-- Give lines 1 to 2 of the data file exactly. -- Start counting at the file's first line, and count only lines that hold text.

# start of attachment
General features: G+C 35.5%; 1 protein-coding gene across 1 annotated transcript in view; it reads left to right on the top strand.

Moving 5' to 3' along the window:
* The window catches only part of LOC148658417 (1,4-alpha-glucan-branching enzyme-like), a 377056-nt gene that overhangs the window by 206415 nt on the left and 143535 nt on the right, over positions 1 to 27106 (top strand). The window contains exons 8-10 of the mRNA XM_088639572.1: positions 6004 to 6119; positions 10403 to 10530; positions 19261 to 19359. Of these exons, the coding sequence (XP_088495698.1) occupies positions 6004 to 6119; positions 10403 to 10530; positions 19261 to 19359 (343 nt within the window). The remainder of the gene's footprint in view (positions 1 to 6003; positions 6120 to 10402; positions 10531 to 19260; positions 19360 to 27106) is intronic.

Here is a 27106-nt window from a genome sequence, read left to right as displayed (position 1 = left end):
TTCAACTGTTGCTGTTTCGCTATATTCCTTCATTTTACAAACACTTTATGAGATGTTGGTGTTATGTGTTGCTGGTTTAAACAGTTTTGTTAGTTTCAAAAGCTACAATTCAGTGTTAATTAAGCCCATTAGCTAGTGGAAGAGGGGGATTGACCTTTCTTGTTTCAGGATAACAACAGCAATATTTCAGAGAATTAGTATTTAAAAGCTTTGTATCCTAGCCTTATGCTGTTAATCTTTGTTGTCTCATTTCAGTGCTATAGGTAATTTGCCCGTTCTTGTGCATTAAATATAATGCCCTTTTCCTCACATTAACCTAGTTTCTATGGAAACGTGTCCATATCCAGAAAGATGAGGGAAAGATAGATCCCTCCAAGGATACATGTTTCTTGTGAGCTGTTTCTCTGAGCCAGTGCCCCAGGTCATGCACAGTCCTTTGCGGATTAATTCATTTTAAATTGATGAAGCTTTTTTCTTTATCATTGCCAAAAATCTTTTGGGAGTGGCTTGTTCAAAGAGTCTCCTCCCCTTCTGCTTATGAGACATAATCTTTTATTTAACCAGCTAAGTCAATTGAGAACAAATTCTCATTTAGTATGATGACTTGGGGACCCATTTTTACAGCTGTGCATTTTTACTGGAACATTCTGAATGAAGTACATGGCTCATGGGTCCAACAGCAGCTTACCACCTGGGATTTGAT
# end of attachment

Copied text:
General features: G+C 35.5%; 1 protein-coding gene across 1 annotated transcript in view; it reads left to right on the top strand.

Moving 5' to 3' along the window: